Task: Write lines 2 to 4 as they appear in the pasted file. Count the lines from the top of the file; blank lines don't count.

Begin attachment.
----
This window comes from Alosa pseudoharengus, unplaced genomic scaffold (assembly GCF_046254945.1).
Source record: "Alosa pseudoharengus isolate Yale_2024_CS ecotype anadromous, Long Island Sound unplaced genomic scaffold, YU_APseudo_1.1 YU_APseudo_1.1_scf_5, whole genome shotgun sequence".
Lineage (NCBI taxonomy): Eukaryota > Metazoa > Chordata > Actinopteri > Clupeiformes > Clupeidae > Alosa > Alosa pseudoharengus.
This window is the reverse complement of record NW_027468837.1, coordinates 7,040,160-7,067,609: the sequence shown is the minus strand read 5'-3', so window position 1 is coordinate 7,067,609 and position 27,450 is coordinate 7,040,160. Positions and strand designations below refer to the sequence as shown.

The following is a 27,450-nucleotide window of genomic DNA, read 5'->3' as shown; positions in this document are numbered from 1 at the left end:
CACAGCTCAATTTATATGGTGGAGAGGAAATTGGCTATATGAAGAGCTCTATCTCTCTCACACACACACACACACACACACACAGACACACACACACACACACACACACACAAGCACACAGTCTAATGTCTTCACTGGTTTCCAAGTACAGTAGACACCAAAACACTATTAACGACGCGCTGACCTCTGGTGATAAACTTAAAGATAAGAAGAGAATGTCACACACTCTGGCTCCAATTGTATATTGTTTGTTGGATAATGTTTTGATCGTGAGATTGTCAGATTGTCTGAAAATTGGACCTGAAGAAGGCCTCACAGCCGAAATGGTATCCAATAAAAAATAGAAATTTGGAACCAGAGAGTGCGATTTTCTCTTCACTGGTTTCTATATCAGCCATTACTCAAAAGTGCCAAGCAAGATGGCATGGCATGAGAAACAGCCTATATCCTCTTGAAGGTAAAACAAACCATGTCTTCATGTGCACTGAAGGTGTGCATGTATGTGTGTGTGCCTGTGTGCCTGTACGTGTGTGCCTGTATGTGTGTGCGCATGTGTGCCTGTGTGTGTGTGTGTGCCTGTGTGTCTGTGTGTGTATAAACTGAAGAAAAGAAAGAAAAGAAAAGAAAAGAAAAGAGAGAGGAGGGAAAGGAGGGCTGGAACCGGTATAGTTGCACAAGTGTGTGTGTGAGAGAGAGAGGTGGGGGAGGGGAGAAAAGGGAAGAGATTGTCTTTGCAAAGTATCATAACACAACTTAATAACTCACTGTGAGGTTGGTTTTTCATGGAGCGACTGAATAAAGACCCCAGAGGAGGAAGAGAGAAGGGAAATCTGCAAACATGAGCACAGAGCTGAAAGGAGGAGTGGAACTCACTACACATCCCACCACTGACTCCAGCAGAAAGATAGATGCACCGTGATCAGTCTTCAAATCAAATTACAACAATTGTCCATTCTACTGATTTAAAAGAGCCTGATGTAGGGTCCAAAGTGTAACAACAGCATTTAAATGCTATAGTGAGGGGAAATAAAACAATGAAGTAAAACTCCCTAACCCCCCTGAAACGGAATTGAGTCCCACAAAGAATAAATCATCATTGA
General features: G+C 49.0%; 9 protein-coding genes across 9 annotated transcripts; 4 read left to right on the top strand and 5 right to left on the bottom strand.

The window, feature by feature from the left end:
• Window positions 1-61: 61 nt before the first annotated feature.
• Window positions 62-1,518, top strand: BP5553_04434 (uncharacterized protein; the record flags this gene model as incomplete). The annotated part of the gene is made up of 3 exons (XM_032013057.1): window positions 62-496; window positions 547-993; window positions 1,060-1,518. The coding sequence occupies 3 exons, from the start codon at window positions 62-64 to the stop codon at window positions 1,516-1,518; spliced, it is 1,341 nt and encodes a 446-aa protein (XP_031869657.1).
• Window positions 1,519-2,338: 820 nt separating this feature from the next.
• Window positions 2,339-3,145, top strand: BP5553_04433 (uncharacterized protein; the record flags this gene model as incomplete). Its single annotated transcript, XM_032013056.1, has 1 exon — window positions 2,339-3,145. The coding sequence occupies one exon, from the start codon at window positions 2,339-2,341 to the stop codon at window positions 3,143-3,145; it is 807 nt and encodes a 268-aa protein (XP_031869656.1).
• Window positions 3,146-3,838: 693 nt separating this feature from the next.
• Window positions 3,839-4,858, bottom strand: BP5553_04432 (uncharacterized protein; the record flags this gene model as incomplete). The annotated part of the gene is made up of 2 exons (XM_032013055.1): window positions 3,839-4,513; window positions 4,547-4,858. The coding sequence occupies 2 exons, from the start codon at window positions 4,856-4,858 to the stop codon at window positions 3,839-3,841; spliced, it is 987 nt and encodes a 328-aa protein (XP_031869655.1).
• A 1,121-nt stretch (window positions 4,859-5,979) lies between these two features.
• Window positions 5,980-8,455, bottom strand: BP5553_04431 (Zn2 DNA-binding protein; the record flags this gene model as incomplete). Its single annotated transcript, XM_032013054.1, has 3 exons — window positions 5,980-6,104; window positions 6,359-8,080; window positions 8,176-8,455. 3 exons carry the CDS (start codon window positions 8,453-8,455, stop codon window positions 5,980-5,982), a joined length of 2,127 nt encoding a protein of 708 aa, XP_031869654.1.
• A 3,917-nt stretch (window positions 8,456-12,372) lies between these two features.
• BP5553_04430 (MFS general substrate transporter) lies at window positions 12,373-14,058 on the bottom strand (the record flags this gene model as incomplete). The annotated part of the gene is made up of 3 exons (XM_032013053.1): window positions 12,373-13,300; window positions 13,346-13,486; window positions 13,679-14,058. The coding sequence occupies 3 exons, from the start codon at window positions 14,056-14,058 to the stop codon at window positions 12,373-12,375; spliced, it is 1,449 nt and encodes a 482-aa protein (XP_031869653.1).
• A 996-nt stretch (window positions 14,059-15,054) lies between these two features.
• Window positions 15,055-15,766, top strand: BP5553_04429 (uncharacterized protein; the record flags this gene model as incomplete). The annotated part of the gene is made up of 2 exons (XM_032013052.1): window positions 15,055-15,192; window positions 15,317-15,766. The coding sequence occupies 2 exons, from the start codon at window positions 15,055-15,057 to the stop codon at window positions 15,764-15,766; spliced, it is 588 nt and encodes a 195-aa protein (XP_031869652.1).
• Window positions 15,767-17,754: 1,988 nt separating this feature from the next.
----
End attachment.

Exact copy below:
Source record: "Alosa pseudoharengus isolate Yale_2024_CS ecotype anadromous, Long Island Sound unplaced genomic scaffold, YU_APseudo_1.1 YU_APseudo_1.1_scf_5, whole genome shotgun sequence".
Lineage (NCBI taxonomy): Eukaryota > Metazoa > Chordata > Actinopteri > Clupeiformes > Clupeidae > Alosa > Alosa pseudoharengus.
This window is the reverse complement of record NW_027468837.1, coordinates 7,040,160-7,067,609: the sequence shown is the minus strand read 5'-3', so window position 1 is coordinate 7,067,609 and position 27,450 is coordinate 7,040,160. Positions and strand designations below refer to the sequence as shown.